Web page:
Productivity patterns and N-fixation associated with Pliocene-Holocene sapropels: paleoceanographic and paleoecological significance
1Utrecht University Faculty of Geosciences (Department of Earth Sciences – Geochemistry) Budapestlaan, 4, 3508 TA Utrecht, The Netherlands
2Instituto Andaluz de Ciencias de la Tierra (CSIC-UGR) Facultad de Ciencias, Campus Fuentenueva, 18002 Granada, Spain
3Department of Geological Sciences, The University of Michigan, Ann Arbor, MI 48109-1005, USA
4Institute of Marine Sciences, Earth & Planetary Sciences Department, University of Santa Cruz, Santa Cruz, CA 95064, USA
5Departamento de Mineralogía y Petrología, Facultad de Ciencias, Universidad de Granada, Campus Fuentenueva, 18002 Granada, Spain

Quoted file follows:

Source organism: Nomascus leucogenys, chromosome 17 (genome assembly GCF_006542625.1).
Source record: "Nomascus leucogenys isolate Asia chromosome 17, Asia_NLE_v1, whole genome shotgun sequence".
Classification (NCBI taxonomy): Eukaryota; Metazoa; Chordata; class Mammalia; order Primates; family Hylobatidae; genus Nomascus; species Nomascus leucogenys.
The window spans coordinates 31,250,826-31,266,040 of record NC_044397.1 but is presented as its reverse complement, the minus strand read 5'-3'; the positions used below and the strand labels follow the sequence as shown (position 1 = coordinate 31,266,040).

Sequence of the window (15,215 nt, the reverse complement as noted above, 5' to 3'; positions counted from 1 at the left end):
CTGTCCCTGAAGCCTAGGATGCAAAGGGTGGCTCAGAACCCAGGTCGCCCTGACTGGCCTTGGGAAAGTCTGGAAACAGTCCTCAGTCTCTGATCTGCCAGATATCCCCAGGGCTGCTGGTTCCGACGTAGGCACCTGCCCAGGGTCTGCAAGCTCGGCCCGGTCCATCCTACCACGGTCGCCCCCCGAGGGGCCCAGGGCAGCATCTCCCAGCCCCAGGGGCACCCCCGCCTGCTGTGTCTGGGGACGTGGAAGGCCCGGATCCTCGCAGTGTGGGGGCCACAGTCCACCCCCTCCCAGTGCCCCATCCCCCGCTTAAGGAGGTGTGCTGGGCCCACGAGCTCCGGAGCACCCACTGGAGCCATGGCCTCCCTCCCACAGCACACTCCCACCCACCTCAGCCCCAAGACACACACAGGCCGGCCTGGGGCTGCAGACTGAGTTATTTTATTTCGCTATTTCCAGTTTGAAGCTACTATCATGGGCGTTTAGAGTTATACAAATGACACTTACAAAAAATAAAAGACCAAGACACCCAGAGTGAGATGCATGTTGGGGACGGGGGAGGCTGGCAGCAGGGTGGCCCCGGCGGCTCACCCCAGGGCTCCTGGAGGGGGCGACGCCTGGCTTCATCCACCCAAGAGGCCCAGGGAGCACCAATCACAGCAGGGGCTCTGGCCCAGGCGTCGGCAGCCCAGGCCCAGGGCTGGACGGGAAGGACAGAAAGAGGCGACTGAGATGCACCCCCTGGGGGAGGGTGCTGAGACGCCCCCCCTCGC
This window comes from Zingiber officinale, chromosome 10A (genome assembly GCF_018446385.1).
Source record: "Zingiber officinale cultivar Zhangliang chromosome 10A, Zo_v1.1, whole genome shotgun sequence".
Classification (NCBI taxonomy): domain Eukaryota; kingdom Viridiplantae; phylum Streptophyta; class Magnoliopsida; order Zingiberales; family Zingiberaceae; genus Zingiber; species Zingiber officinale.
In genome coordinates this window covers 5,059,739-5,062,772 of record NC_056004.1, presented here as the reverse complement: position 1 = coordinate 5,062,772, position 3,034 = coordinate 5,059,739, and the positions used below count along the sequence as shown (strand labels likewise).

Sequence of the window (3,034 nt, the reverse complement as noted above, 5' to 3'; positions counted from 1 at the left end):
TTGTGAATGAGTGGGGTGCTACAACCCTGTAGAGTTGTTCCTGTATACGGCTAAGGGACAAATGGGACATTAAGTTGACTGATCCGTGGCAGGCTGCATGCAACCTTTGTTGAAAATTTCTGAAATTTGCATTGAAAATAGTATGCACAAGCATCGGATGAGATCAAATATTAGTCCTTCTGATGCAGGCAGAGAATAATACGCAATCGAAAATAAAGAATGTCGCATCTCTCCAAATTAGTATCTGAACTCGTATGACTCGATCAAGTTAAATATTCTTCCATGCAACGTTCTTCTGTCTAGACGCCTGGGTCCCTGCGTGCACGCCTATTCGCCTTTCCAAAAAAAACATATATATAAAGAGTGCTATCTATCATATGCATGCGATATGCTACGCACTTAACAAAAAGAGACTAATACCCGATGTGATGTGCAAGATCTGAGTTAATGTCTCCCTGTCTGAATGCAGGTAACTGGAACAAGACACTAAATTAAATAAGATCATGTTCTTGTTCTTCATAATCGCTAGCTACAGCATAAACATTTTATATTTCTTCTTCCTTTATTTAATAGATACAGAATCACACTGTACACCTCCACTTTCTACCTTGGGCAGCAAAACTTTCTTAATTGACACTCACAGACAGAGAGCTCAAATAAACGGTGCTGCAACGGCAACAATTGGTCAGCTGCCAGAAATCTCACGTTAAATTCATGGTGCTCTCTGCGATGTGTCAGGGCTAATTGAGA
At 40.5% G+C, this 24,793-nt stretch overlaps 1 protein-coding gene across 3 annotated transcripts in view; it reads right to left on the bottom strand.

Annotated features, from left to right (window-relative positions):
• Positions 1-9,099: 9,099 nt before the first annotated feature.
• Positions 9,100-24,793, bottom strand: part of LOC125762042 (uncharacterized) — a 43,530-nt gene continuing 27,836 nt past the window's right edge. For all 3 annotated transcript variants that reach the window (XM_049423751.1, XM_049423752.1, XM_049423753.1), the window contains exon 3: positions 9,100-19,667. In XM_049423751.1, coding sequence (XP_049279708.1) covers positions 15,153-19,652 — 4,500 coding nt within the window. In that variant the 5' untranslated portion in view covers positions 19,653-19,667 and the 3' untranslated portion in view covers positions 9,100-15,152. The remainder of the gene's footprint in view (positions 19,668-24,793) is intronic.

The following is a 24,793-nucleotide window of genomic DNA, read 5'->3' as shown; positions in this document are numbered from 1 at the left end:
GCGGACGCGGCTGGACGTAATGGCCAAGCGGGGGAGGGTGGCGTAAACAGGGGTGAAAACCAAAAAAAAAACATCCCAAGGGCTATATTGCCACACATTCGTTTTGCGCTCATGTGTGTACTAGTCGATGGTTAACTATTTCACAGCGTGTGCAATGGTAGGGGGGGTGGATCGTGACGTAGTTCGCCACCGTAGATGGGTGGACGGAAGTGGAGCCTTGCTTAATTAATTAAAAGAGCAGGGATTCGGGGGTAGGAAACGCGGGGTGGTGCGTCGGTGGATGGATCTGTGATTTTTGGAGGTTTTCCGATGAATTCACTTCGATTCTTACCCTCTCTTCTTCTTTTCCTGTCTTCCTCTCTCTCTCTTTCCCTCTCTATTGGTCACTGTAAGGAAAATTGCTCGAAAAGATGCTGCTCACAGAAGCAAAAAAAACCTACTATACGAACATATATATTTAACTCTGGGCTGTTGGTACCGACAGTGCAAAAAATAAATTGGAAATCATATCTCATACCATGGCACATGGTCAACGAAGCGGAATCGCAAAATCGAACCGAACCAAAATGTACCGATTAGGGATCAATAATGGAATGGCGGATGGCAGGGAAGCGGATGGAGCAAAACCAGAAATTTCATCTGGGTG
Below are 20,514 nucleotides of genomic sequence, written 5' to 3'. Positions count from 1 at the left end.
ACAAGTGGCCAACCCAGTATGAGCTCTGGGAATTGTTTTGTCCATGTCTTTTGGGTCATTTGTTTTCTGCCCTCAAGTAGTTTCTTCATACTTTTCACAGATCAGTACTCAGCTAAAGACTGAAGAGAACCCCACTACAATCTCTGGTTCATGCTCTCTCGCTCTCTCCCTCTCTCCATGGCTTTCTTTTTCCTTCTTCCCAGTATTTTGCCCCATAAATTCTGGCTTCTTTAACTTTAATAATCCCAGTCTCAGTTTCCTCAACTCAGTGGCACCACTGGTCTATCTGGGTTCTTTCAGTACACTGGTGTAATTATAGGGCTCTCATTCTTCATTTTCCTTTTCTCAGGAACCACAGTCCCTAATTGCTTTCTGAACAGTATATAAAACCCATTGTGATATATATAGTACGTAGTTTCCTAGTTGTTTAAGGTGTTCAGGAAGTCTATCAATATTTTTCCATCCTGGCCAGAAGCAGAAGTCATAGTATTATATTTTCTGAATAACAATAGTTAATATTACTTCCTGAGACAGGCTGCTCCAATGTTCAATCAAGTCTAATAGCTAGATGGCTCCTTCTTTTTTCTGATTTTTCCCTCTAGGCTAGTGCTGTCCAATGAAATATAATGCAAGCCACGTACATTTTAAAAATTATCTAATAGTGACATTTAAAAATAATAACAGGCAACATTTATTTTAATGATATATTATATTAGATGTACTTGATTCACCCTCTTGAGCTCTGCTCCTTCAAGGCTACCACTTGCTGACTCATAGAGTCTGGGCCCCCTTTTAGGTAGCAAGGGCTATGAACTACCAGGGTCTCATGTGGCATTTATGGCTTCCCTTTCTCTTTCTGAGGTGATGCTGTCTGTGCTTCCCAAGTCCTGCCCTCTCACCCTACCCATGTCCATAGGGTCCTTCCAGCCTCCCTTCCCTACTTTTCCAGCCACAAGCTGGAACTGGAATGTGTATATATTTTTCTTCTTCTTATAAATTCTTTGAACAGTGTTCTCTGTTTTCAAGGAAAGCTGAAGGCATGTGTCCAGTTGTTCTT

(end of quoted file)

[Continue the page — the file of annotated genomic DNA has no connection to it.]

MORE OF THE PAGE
Abstract. Sapropels are organic matter enriched sediments cyclically deposited in the Eastern Mediterranean. We have studied a suite of 35 sapropel sequences from a transect of four ODP sites across the basin to explore for paleoproductivity patterns and their relationship to ecological changes in the region during their deposition. We assessed paleoproductivity variations using TOC and Babio mass accumulation rates and δ15Ntotal and δ13Corg values. Elevated Ba/Al and TOC mass accumulation rates record periods of basin-wide amplified productivity. δ15N values are dramatically lower in the sapropels than in TOC-poor background sediments indicating a major contribution from nitrogen-fixing bacteria to the higher productivity during sapropel deposition. Different degrees of denitrification occurred as a function of water column oxygen depletion. The evolution of sapropel deposition over the past 3 My is characterized by increased productivity together with enhanced preservation of organic matter during the late Pliocene, peaks in primary and export production and sedimentation rates during the middle Pleistocene, and a relatively weak increase in productivity during formation of the Holocene sapropel accompanied by high sedimentation rates. We conclude that sapropels were formed by cyclic increases in primary production of marine organic matter largely sustained by N-fixing bacteria that led to depletion of deepwater dissolved oxygen and consequently improved organic matter preservation. The increase in primary production was helped by nutrient input from continental sources climatically induced.